The Evidence Chamber

Nic Daeid, N. (Organiser), Doran, H. (Organiser), Hackman, L. (Contributor), Paul McFadyen (Contributor), Rachel Briscoe (Organiser), Joe McAlister (Organiser), Joe Barnard (Organiser), Sabrina Carter (Contributor), Gillian Lees (Contributor), Gary Mackay (Contributor), John Milroy (Contributor), Greame Rooney (Contributor), Chris Hall (Contributor)

Activity: Other activity typesPublic engagement and outreach - festival/exhibition

Description

The Evidence Chamber is a piece of playable theatre drawing on a jury format. It asks how we respond to different types of evidence, its presentation and how our preconceptions can affect decisions.
How will you vote?
If you’re a fan of crime fiction, Making a Murderer or Line of Duty, or you’re just quite interested in solving puzzles, this is the show for you. In The Evidence Chamber, twelve (English system) or fifteen (Scottish system) players make up a jury who must review documents and audio and video evidence on iPads to reach a verdict on a murder case which hinges on two types of forensic evidence: gait analysis and DNA.
The audience watches ‘testimonies’ from characters involved and expert witnesses. Their decision-making process is supported by explanatory materials about forensic evidence. The experience is structured to measure the impact of these materials: the bespoke control system logs anonymised data on each juror’s decision-making process. A post-verdict debrief allows audiences to deepen their understanding of forensic processes and criminal justice procedures.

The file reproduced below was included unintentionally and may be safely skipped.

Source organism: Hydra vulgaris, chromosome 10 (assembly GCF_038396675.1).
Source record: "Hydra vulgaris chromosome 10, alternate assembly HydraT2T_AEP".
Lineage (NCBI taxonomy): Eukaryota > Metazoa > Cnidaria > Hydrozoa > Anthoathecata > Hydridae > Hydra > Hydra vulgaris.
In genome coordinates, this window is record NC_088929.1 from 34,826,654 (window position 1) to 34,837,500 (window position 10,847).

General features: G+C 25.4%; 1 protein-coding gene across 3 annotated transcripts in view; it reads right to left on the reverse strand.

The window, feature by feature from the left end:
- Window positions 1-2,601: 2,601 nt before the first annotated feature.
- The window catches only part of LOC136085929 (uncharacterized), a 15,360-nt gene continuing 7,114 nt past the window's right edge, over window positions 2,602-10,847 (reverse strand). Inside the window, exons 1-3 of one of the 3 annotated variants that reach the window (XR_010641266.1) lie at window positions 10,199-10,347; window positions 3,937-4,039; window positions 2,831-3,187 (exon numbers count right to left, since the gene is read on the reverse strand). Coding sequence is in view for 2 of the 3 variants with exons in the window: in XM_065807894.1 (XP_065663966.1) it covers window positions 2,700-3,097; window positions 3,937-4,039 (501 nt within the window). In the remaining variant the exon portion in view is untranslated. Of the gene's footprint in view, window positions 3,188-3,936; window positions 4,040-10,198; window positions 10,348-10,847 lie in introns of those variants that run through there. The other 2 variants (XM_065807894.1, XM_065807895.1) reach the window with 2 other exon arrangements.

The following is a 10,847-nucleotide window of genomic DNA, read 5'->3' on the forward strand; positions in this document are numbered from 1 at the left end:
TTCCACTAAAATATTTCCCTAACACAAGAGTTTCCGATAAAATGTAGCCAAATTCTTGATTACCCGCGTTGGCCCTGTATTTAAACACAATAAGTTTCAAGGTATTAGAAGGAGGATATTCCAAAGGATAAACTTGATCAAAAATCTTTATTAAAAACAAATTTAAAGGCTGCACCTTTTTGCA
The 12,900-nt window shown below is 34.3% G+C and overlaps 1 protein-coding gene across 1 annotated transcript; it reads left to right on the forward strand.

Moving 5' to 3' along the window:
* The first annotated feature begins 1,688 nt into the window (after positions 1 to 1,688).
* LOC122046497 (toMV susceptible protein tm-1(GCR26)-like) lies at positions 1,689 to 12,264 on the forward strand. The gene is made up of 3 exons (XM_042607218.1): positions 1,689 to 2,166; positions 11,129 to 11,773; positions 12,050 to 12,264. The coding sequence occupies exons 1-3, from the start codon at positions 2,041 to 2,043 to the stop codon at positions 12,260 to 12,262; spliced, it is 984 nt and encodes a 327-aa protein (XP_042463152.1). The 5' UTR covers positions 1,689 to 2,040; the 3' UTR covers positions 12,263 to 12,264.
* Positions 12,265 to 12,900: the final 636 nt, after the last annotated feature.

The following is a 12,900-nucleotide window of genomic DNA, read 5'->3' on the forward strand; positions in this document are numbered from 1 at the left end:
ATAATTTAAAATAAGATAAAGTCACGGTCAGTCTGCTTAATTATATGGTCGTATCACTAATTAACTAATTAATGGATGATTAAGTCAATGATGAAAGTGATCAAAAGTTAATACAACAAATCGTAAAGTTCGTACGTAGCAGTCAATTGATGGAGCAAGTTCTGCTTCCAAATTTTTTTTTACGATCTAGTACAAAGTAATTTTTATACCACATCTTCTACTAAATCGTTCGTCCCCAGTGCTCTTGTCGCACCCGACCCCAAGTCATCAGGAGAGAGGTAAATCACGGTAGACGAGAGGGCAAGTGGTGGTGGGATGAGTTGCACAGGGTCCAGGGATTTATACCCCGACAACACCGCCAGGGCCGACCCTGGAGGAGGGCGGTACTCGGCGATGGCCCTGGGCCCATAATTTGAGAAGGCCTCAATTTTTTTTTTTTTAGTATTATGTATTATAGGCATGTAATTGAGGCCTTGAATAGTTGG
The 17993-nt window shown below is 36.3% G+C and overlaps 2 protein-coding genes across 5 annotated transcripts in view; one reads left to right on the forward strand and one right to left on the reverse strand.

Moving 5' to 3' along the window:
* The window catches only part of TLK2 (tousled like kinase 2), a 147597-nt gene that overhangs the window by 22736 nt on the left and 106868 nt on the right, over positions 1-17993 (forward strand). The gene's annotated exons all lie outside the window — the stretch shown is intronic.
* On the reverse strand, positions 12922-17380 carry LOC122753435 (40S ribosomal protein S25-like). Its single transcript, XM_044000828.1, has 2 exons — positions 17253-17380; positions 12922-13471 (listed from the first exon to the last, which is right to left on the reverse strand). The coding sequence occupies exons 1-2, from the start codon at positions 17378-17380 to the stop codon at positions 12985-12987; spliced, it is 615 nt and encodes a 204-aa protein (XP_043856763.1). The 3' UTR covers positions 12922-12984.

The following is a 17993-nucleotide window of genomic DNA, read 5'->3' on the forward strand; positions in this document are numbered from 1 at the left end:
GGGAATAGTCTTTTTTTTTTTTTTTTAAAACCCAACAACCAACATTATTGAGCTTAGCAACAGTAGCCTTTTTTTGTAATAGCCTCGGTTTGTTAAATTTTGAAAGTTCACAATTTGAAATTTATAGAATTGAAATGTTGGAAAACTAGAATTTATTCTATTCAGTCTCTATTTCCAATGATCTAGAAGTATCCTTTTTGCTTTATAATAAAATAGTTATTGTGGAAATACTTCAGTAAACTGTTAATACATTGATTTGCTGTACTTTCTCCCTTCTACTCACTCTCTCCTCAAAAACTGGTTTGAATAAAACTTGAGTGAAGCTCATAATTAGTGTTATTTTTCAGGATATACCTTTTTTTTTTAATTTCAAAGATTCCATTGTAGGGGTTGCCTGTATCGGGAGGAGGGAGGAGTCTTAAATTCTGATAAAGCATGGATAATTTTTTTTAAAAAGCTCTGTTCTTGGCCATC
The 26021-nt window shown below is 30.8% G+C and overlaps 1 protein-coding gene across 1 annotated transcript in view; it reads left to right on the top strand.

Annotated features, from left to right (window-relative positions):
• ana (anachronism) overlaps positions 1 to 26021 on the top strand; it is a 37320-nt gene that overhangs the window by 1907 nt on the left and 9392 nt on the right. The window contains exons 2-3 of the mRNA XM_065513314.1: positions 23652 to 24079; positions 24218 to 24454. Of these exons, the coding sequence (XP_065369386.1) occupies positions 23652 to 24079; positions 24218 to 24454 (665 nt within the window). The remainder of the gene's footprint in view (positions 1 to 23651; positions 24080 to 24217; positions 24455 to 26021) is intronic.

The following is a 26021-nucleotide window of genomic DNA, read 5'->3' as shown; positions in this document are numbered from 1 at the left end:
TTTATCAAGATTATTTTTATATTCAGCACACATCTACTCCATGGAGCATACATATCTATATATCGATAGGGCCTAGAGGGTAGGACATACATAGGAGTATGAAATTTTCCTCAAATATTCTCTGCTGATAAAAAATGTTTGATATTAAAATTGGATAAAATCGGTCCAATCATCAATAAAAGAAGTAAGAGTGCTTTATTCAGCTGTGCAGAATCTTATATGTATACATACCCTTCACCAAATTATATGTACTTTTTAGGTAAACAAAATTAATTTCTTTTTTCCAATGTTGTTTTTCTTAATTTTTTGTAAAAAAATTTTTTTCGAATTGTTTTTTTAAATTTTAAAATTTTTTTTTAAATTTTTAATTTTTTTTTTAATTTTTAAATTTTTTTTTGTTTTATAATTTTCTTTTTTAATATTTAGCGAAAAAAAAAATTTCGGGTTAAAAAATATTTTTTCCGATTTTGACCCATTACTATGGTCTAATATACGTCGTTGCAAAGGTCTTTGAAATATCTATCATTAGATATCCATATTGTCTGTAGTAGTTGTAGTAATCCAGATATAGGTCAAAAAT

Commissioning notes and aims
The Evidence Chamber is commissioned by the Leverhulme Research Centre for Forensic Science (LRCFS) at the University of Dundee. LRCFS was awarded a Gold Engage Watermark for Public Engagement by the National Co-ordinating Centre for Public Engagement (NCCPE), for their work with forensic science and legal practitioners as well as citizens playing an active role in helping to improve the use and understanding of science in the justice system.
The Evidence Chamber is simultaneously a public engagement tool and a way of doing research. Within the experience, players use comics produced by LRCFS to help them understand the forensic evidence that they are presented with. The public’s responses to the presentations of expert witnesses within the case are used to develop scientists’ communication skills.
Research done
The Evidence Chamber was used as a training tool for High Sheriffs in England in September 2020.LRCFS are developing curriculum resources to accompany the experience for undergraduate law and forensic science students.
LRCFS are working on an analysis of the anonymised data collected during the first 30 performances of The Evidence Chamber.

20 November 2020 @ National Co-ordinating Centre for Public Engagement conference, online
3 - 5 November 2020 @ International Conference on Interactive Digital Storytelling (ICIDS), online
24 September 2020 @ Encounters Film Festival, online
24 July - 9 August 2020 @ online
19 - 20 Oct 2019 @ Festival of the Future, Dundee
Period31 Oct 2019 → …
Degree of RecognitionInternational